I learnt how difficult it was to report conflict. The First Casualty (1975), Phillip Knightley’s scornful history of war correspondence, has achieved a wide readership but the book is fundamentally flawed because it lacks understanding of the real issues. All journalism represents an attempt to assemble a jigsaw with many pieces missing, some wilfully hidden by those in positions of power. In war, such problems become far greater because it is impossible to know what is happening in the enemy’s camp on the other side of the hill. The usual choice for war correspondents is not between peddling truth or falsehood but between conveying to the public such fragments of information as they have been able to garner, or nothing at all.
When I began to write books about the second world war, I discovered most heroes were disliked by their comrades, who knew themselves made of softer clay. Nobody who wins a Victoria Cross or Medal of Honor should be promoted, because the suicidal courage needed to secure such awards identifies most of their recipients as too mad or too stupid for higher command.
In 1977, while researching a book, I spent many months interviewing survivors of the RAF’s Bomber Command. Those encounters made a profound impression, especially one with a navigator whose pilot had won a posthumous VC for staying with his aircraft after it was mortally damaged, enabling the rest of the crew to bale out. The survivor reflected in middle age: “I’ll always remember the night before that last trip. We were in the pub in Lincoln, teasing Jimmy [the pilot] because he was 19 and admitted that he had never kissed a girl in his life.”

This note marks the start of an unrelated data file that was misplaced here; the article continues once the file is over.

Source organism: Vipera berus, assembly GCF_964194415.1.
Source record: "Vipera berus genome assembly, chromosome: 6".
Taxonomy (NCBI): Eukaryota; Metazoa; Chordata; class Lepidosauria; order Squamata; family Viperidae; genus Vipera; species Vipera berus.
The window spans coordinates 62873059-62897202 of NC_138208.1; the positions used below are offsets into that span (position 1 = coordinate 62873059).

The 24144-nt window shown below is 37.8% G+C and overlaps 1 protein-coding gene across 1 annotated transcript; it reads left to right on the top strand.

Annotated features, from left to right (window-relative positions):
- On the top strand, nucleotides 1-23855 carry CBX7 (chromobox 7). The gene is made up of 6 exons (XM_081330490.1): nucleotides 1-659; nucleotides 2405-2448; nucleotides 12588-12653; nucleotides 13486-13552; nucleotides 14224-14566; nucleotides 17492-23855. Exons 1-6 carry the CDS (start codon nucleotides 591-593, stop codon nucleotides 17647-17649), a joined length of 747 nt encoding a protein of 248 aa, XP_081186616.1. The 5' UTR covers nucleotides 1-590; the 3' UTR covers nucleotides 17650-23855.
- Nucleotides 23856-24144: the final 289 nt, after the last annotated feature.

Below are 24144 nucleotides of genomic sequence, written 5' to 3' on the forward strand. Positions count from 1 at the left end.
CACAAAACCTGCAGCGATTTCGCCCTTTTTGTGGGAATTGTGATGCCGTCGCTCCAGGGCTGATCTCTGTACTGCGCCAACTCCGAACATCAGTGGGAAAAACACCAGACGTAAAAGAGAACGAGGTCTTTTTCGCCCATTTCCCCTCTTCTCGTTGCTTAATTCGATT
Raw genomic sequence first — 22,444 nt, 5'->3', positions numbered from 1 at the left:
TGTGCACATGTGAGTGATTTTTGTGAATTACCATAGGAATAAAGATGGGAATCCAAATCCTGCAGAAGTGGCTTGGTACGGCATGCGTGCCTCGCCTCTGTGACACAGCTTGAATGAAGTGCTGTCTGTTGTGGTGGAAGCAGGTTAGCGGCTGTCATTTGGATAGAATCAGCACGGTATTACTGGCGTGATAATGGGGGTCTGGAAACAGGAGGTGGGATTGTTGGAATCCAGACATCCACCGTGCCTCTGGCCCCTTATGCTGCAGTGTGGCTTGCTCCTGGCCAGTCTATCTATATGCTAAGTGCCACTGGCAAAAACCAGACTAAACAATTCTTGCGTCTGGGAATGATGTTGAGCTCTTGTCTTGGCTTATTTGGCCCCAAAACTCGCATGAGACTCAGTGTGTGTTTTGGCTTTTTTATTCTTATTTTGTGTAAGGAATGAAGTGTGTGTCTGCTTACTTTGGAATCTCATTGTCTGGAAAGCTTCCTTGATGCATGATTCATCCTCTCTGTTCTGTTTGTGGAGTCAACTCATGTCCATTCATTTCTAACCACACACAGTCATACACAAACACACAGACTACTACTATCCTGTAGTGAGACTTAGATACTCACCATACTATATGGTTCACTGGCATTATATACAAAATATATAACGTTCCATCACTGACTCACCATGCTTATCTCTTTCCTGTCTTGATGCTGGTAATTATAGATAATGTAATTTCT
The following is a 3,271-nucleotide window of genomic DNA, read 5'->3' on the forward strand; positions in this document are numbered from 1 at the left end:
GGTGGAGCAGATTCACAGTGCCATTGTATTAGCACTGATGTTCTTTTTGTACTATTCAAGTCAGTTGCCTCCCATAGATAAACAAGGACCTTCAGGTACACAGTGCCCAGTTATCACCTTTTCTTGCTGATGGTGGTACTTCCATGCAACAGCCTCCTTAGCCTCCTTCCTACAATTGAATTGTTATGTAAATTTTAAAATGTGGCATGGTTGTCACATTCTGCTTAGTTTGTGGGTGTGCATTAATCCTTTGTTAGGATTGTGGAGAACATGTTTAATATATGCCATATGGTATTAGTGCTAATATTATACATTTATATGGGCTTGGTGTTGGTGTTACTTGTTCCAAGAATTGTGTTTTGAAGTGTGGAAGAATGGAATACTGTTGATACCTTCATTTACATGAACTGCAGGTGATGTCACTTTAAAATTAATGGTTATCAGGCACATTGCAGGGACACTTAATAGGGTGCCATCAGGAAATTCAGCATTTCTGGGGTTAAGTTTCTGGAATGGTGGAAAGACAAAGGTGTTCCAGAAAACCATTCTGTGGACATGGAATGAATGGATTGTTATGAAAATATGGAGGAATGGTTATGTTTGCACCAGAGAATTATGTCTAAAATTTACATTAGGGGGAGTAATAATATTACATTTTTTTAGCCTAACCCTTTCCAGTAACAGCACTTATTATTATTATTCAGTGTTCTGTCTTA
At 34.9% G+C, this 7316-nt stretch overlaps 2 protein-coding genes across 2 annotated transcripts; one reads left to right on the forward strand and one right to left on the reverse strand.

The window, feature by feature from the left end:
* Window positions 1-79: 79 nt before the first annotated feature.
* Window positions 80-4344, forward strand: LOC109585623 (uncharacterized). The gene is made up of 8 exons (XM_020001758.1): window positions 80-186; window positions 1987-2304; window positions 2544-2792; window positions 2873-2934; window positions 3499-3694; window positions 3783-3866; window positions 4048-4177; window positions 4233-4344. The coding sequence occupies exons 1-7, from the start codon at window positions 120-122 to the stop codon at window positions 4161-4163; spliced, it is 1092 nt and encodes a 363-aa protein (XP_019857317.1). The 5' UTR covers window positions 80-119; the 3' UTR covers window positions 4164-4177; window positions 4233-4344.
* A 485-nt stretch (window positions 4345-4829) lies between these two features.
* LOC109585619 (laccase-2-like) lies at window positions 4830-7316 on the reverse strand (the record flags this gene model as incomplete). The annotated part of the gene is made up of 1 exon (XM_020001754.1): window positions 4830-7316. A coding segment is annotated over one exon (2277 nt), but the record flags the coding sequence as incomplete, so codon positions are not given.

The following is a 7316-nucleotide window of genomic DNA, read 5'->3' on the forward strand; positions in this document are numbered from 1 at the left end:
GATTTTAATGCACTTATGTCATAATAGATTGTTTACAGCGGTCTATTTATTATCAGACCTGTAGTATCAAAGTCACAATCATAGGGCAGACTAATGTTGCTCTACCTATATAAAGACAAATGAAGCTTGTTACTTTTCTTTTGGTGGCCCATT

Those words stabbed me to the heart. I thought: what use was a VC to that young man, if he was dead at 19 without ever having embraced a woman? My father’s jolly anecdotage about the 1944 fun he had in Normandy seemed increasingly remote from my changing perception of that or, indeed, any conflict.
Through the decades that followed, I learnt and unlearnt many unexpected things. I recognised that, while the British Army had always been near the top of any world rankings, the Wehrmacht stood higher. I sparked a controversy by asserting in Overlord (1984), that the Germans were far more skilful than General Dwight Eisenhower’s armies. Some leathery old British and American veterans publicly denounced me. But two field marshals, Lords Carver and Bramall, publicly took up cudgels on my side; their authoritative words sufficed to save my professional bacon.
I have learnt immensely from Professor Sir Michael Howard, who at 90 possesses the double distinction of being both Britain’s greatest living historian and the 1943 winner of an MC at Salerno. He wrote about the Germans: “It cannot too often be stated: they were better than we were. We battered our way across Europe with a minimum of finesse and a maximum use of high explosives.”
It is Sir Michael, also, who often recalls a vital dictum: “There was a time when events now in the past were still in the future.” As historians, we must strive to see things not as they appear in the 21st century but as they looked to contemporary protagonists. Among the commonest errors of modern writers, especially when judging such contentious issues as strategic bombing, is to impose the values of 2013 upon the decision-making of, say, 1943.